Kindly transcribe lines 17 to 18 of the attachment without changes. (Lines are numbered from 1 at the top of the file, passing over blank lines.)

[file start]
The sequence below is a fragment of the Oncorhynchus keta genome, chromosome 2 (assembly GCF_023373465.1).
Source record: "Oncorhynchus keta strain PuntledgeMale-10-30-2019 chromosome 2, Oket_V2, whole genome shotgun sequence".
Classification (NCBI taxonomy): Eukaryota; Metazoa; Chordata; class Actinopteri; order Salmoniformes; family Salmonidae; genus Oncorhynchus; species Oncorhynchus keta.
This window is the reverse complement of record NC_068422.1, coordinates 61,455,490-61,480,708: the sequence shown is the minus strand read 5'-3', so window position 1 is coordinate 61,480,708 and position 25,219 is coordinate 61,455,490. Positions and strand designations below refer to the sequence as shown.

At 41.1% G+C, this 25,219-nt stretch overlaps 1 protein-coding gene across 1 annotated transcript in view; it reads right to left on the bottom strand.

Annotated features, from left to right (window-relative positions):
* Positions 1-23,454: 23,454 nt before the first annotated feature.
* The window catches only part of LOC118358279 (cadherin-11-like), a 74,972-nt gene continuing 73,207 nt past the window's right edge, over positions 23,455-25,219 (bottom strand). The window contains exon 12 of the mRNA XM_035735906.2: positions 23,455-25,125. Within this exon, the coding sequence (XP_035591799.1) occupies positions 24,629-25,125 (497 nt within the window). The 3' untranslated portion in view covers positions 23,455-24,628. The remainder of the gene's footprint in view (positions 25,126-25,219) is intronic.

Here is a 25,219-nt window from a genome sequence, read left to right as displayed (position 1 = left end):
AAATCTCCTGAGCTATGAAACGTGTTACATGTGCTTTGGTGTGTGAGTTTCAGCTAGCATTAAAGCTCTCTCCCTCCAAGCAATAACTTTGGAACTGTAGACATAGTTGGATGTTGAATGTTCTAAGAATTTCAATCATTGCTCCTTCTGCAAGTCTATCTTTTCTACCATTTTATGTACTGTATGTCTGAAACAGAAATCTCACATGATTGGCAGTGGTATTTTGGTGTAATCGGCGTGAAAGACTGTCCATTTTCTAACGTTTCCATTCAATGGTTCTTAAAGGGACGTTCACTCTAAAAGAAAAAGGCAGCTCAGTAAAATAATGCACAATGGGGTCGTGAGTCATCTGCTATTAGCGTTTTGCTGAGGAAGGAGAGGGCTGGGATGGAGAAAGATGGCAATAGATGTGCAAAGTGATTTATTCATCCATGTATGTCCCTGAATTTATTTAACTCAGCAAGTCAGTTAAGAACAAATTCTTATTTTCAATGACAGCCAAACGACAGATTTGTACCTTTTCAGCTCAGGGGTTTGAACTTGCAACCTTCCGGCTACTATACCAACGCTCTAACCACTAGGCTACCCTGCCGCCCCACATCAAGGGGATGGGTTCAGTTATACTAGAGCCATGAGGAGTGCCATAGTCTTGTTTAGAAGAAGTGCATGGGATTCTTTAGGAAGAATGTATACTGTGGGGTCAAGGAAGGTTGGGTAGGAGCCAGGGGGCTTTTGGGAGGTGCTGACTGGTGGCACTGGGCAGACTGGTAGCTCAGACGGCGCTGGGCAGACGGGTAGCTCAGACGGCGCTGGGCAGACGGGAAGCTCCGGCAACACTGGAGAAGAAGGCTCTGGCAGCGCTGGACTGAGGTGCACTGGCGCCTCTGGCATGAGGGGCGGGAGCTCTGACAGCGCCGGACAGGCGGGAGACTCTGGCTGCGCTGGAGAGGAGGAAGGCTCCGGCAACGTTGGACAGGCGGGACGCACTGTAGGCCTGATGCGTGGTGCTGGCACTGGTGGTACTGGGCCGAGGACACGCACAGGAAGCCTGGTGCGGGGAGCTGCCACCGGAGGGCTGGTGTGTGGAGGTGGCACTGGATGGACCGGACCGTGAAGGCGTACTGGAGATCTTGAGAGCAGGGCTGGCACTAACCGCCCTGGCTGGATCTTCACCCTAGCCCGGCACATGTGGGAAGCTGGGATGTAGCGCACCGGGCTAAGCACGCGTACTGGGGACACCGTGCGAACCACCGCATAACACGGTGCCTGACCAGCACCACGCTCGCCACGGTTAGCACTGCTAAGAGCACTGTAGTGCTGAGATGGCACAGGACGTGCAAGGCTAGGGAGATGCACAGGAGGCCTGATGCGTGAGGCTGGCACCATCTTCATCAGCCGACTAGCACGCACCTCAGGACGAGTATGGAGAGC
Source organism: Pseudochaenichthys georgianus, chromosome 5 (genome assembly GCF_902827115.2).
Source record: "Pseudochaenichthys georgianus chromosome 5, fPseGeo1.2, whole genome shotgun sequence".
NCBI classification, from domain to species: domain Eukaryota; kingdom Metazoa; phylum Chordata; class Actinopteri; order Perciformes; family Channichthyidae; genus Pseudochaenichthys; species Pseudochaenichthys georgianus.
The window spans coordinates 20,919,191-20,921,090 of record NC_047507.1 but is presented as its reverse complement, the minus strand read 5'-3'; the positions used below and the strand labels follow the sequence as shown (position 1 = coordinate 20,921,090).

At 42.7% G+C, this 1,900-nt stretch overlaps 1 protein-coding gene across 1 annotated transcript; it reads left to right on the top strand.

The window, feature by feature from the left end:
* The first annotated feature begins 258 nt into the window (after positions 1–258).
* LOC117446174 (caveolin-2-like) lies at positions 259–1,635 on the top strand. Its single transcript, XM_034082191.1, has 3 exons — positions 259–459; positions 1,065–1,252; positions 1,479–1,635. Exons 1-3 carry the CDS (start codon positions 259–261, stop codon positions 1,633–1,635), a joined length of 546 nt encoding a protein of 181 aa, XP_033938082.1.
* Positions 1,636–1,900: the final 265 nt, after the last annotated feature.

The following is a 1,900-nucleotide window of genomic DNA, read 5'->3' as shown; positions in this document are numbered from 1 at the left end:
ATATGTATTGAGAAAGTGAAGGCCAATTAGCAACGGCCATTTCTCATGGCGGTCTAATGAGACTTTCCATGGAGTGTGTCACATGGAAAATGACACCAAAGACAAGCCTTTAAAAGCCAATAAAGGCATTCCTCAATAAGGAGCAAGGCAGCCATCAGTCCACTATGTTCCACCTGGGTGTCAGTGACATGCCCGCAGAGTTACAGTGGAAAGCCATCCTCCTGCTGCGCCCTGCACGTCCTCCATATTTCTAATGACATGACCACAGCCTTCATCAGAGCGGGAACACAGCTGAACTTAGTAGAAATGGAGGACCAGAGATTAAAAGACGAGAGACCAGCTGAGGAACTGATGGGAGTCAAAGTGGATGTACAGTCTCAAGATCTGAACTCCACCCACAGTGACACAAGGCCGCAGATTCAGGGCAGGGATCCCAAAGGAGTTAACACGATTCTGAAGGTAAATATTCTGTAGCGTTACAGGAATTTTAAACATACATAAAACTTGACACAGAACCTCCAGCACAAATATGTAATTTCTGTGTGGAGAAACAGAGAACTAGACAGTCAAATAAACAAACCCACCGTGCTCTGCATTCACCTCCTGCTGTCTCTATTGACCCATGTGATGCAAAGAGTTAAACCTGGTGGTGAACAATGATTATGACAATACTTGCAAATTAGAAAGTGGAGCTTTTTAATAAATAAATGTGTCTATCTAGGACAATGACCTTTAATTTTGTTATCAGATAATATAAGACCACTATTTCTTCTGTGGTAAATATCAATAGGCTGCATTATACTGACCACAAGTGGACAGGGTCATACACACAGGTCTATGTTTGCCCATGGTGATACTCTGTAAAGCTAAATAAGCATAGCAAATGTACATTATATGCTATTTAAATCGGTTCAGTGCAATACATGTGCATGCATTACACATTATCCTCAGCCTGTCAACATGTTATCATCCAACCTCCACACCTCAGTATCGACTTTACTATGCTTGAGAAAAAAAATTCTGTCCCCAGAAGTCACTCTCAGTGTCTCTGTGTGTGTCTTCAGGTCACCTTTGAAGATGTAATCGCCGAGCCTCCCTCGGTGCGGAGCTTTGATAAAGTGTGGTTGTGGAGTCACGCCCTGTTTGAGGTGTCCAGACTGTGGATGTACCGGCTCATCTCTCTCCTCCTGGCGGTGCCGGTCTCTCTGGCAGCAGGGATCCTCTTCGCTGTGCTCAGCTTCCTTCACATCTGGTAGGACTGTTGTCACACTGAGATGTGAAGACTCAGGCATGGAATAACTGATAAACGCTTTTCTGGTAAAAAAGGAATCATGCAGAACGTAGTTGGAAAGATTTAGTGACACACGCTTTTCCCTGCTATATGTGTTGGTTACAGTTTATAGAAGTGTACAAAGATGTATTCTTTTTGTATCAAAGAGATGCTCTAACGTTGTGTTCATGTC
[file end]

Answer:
* The first annotated feature begins 258 nt into the window (after positions 1–258).
* LOC117446174 (caveolin-2-like) lies at positions 259–1,635 on the top strand. Its single transcript, XM_034082191.1, has 3 exons — positions 259–459; positions 1,065–1,252; positions 1,479–1,635. Exons 1-3 carry the CDS (start codon positions 259–261, stop codon positions 1,633–1,635), a joined length of 546 nt encoding a protein of 181 aa, XP_033938082.1.